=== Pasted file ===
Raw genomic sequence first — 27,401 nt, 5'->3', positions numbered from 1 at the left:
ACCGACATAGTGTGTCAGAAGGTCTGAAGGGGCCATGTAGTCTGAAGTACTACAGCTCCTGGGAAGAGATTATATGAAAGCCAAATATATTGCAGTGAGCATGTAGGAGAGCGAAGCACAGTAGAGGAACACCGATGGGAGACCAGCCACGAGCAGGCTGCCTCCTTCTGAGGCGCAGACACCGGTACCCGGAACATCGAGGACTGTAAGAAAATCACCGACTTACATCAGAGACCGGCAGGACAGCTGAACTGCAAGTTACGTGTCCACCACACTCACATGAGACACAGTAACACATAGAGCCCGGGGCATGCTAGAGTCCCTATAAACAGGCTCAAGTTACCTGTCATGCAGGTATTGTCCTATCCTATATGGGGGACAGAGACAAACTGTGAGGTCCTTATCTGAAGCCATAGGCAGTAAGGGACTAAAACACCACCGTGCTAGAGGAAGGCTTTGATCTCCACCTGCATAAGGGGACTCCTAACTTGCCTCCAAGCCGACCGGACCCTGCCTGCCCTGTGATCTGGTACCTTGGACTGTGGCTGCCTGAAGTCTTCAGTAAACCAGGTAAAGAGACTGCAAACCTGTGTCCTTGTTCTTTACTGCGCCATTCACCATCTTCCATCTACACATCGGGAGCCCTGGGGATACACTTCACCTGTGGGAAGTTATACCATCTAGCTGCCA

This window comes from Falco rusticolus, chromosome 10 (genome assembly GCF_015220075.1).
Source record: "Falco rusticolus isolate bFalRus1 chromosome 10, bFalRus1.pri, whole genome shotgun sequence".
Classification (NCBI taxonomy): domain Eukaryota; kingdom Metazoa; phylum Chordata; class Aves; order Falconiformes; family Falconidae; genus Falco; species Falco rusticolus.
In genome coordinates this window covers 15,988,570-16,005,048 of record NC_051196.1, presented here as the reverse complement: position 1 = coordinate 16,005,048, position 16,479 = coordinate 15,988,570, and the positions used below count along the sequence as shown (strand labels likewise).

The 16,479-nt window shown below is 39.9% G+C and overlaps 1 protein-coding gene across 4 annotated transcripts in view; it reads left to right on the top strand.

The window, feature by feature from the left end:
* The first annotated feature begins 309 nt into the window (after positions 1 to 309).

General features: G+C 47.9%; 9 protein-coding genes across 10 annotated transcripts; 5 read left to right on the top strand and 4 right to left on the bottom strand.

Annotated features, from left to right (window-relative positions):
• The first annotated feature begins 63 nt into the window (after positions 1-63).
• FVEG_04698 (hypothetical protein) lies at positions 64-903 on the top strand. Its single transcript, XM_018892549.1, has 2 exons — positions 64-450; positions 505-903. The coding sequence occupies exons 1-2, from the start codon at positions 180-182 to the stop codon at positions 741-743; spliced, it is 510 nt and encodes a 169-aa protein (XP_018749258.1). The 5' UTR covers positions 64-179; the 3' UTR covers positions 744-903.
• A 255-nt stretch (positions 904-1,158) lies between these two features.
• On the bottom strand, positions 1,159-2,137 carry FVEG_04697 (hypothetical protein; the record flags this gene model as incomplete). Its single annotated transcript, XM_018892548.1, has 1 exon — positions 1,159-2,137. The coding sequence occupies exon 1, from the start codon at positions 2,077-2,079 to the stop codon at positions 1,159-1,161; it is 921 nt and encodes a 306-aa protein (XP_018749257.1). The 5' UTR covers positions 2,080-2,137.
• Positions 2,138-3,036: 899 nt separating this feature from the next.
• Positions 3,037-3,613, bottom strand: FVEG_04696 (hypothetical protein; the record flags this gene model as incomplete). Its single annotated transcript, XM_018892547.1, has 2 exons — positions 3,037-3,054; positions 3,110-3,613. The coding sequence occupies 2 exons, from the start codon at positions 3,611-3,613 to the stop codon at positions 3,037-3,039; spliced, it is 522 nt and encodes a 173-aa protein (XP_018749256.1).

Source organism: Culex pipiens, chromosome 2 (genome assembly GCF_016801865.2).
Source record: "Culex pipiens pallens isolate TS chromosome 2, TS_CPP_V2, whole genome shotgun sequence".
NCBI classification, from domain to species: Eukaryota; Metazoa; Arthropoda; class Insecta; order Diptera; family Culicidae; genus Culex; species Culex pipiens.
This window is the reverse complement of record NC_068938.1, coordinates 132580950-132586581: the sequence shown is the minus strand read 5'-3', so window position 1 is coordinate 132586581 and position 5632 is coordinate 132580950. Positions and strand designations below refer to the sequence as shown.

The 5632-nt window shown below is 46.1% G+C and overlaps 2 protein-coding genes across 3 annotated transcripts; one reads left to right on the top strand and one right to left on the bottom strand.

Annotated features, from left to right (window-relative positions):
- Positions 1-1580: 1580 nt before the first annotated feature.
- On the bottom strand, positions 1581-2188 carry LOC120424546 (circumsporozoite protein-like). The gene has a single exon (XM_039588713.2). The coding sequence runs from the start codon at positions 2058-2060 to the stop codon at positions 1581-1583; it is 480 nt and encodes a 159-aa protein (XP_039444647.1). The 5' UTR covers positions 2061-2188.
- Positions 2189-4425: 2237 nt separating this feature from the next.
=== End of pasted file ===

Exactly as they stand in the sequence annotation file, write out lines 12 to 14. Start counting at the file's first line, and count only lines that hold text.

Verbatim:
• The first annotated feature begins 63 nt into the window (after positions 1-63).
• FVEG_04698 (hypothetical protein) lies at positions 64-903 on the top strand. Its single transcript, XM_018892549.1, has 2 exons — positions 64-450; positions 505-903. The coding sequence occupies exons 1-2, from the start codon at positions 180-182 to the stop codon at positions 741-743; spliced, it is 510 nt and encodes a 169-aa protein (XP_018749258.1). The 5' UTR covers positions 64-179; the 3' UTR covers positions 744-903.
• A 255-nt stretch (positions 904-1,158) lies between these two features.